Instructions

  1. Cut up those ribs
  2. Put the ribs in a large bowl/pot/container of some kind. Squeeze all those lemons over top. Try and keep out the seeds, but really, I often end up with about 6 renegade seeds in there, and have never found it an issue.There should be enough juice to soak the ribs and have extra. Ben, my love, often adds a big sploosh of organic apple cider vinegar here when he makes them. In fact, he used to secretly add a quarter of a bottle, but we quickly remedied that, and he’s down to a tablespoon or two ish. I personally keep them lemon only.
  3. Add the garlic (minced) and a pretty solid amount of oregano and basil. Enough that it looks wells spiced. Add pepper.
  4. Salt. If you are using good quality salt, like himalayan, or Celtic Sea Salt, you can heavily salt you food, and it will do wonders for you. Almost everyone I  work with is mineral deficient, due to poor farming methods, and mineral deficient soil. Minerals are the building blocks of health, from hormones to tissue, and there are a ton of minerals in salt. The “bad” salt for you is processed table salt. Stay away from that. But if you are using good quality, mineral rich salt, then salt to whatever taste suits you.
  5. Cover and marinate for a few hours. A day. Overnight. Whatever time you have.
  6. Preheat oven to 400 degrees c
  7. Spread your ribs on a large, or a couple of large baking trays. I use glass baking trays and avoid aluminum at all costs. Try to make sure they aren’t overlapping or touching too much. Poor in any leftover marinade or garlic bits. Yum!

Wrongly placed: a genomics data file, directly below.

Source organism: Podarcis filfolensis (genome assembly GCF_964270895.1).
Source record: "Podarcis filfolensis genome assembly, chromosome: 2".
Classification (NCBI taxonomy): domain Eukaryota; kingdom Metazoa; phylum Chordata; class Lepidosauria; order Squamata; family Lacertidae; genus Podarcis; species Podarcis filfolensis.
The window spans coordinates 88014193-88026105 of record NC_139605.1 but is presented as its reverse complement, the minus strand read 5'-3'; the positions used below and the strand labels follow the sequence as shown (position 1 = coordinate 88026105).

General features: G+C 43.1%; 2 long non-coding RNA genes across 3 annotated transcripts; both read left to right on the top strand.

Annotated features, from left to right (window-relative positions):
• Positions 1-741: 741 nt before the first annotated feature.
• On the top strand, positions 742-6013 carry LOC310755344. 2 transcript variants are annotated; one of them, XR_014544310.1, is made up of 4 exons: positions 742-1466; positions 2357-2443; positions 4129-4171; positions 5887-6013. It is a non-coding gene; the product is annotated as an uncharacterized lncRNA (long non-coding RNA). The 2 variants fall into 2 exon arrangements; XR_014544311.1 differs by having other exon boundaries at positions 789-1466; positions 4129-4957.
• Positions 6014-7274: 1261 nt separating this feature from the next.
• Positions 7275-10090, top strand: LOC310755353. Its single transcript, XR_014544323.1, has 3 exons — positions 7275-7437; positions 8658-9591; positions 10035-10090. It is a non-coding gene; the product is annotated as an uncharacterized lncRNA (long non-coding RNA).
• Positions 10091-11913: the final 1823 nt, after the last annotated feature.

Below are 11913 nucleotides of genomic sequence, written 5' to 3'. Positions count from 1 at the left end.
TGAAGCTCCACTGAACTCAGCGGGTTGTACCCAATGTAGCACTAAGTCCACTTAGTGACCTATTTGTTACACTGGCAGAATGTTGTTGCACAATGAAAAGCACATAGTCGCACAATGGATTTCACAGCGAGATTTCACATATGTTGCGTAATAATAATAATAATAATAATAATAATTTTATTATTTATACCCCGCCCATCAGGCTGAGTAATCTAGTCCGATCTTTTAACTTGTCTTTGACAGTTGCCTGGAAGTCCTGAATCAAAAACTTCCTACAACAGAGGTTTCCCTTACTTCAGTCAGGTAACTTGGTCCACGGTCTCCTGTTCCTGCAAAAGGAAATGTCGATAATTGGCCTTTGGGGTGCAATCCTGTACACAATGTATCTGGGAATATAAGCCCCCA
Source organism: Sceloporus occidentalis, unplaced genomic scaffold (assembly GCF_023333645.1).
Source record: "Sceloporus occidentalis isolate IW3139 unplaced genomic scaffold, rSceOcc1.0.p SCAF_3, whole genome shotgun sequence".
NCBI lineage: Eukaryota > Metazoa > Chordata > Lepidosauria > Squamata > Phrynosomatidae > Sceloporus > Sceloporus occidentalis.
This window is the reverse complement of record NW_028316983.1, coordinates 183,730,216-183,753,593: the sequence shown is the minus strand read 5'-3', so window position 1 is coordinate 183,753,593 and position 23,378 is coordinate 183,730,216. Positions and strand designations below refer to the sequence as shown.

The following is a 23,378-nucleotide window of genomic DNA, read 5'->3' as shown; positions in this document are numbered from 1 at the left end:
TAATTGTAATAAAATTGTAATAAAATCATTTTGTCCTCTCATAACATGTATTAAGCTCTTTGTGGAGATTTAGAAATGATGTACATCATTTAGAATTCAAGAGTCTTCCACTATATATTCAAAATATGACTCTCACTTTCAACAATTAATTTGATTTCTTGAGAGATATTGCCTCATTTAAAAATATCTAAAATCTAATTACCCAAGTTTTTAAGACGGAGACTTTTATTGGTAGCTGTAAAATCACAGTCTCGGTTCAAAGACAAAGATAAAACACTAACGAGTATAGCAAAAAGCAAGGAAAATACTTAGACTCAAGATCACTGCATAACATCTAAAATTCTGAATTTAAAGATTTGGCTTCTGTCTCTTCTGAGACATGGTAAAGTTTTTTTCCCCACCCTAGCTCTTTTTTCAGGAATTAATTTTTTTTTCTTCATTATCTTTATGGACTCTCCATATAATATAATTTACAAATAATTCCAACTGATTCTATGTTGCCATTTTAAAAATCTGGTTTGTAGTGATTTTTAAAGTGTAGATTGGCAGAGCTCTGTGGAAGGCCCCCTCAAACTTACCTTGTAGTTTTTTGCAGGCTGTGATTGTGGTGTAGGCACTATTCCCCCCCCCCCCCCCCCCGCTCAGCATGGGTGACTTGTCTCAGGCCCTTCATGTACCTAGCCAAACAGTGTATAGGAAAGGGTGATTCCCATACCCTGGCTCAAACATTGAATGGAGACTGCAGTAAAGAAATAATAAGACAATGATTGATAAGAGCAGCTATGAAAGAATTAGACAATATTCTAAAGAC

8. Cook at 400 for ten ish minutes
  9. Lower the oven to 330 ish. I say ish because we have cooked these ribs in all sorts of ovens, and honestly, temperature varies like nobody’s business. You can do 350 if your oven heats cold. 325 if it heats hot.
  10. Let ribs cook for about 45 mins, until they are slightly crispy, and the fat has cooked off, but the meat is still soft and juicy. We cook them until the bone shows, and they are nicely darkened, but other people might like them cooked slightly less. Try a few different times until you find your best fit.

While the ribs cook, you can whip yourself up an awesome salad, with greens, grated carrots, sprouts, olives, and an avocado dressing (a recipe I’ll share soon!). Make enough for tomorrow’s lunch, too!

Pile the salad on your plates, and dole out half the ribs to you and your eating buddy. DIG IN!

SUPER CHEF  HACK

The ribs are fall off the bone tender every time. So we keep the bones in a bowl, and throw them in the slow cooker for about 30 hours with some water, salt, pepper, garlic and onions and make a pork bone broth that is DIVINE when used for cooking in other recipes that I will share with you soon. Like pulled pork AIP style. Or mashed cauliflower and parsnips. Just freeze it after cooking, and it’ll be ready to use for your next recipes!

Let me know your thoughts below!
To your health!